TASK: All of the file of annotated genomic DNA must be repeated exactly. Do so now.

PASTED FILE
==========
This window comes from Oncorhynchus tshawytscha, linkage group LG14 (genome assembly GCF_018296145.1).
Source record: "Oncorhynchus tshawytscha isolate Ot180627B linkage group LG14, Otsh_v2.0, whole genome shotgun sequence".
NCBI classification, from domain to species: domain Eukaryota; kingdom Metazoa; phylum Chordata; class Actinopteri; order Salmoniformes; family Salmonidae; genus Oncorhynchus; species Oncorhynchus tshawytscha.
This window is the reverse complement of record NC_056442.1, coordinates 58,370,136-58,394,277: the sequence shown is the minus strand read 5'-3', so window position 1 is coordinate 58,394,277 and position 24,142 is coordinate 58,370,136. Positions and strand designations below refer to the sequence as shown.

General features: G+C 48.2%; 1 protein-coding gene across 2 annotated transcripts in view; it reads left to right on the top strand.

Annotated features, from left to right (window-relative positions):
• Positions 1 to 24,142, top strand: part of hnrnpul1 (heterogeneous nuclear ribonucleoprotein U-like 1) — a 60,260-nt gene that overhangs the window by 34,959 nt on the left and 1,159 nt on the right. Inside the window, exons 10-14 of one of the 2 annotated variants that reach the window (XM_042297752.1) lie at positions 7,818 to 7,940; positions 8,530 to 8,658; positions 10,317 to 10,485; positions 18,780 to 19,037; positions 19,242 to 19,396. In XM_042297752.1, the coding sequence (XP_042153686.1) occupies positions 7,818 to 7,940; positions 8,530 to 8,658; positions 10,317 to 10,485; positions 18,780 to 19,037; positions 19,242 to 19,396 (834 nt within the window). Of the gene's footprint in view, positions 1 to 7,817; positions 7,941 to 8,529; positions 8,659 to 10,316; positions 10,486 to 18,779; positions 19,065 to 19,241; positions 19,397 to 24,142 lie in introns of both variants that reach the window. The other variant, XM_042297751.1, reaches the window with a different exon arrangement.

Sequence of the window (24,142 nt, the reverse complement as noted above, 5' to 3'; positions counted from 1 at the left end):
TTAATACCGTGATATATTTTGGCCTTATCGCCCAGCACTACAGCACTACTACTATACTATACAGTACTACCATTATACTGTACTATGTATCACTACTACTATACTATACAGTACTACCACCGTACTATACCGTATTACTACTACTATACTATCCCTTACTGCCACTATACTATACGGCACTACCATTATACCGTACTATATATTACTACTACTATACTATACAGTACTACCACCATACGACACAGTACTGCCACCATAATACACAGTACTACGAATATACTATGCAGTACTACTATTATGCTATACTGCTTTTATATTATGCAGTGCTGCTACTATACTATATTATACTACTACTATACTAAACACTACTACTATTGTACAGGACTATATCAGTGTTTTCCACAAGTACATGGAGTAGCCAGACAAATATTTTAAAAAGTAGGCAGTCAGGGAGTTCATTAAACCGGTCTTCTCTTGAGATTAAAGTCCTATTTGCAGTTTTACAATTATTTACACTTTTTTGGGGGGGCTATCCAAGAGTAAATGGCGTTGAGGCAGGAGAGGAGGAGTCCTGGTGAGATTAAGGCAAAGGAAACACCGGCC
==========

This window comes from Oncorhynchus tshawytscha, linkage group LG14 (genome assembly GCF_018296145.1).
Source record: "Oncorhynchus tshawytscha isolate Ot180627B linkage group LG14, Otsh_v2.0, whole genome shotgun sequence".
NCBI classification, from domain to species: domain Eukaryota; kingdom Metazoa; phylum Chordata; class Actinopteri; order Salmoniformes; family Salmonidae; genus Oncorhynchus; species Oncorhynchus tshawytscha.
This window is the reverse complement of record NC_056442.1, coordinates 58,370,136-58,394,277: the sequence shown is the minus strand read 5'-3', so window position 1 is coordinate 58,394,277 and position 24,142 is coordinate 58,370,136. Positions and strand designations below refer to the sequence as shown.

General features: G+C 48.2%; 1 protein-coding gene across 2 annotated transcripts in view; it reads left to right on the top strand.

Annotated features, from left to right (window-relative positions):
• Positions 1 to 24,142, top strand: part of hnrnpul1 (heterogeneous nuclear ribonucleoprotein U-like 1) — a 60,260-nt gene that overhangs the window by 34,959 nt on the left and 1,159 nt on the right. Inside the window, exons 10-14 of one of the 2 annotated variants that reach the window (XM_042297752.1) lie at positions 7,818 to 7,940; positions 8,530 to 8,658; positions 10,317 to 10,485; positions 18,780 to 19,037; positions 19,242 to 19,396. In XM_042297752.1, the coding sequence (XP_042153686.1) occupies positions 7,818 to 7,940; positions 8,530 to 8,658; positions 10,317 to 10,485; positions 18,780 to 19,037; positions 19,242 to 19,396 (834 nt within the window). Of the gene's footprint in view, positions 1 to 7,817; positions 7,941 to 8,529; positions 8,659 to 10,316; positions 10,486 to 18,779; positions 19,065 to 19,241; positions 19,397 to 24,142 lie in introns of both variants that reach the window. The other variant, XM_042297751.1, reaches the window with a different exon arrangement.

Sequence of the window (24,142 nt, the reverse complement as noted above, 5' to 3'; positions counted from 1 at the left end):
TTAATACCGTGATATATTTTGGCCTTATCGCCCAGCACTACAGCACTACTACTATACTATACAGTACTACCATTATACTGTACTATGTATCACTACTACTATACTATACAGTACTACCACCGTACTATACCGTATTACTACTACTATACTATCCCTTACTGCCACTATACTATACGGCACTACCATTATACCGTACTATATATTACTACTACTATACTATACAGTACTACCACCATACGACACAGTACTGCCACCATAATACACAGTACTACGAATATACTATGCAGTACTACTATTATGCTATACTGCTTTTATATTATGCAGTGCTGCTACTATACTATATTATACTACTACTATACTAAACACTACTACTATTGTACAGGACTATATCAGTGTTTTCCACAAGTACATGGAGTAGCCAGACAAATATTTTAAAAAGTAGGCAGTCAGGGAGTTCATTAAACCGGTCTTCTCTTGAGATTAAAGTCCTATTTGCAGTTTTACAATTATTTACACTTTTTTGGGGGGGCTATCCAAGAGTAAATGGCGTTGAGGCAGGAGAGGAGGAGTCCTGGTGAGATTAAGGCAAAGGAAACACCGGCC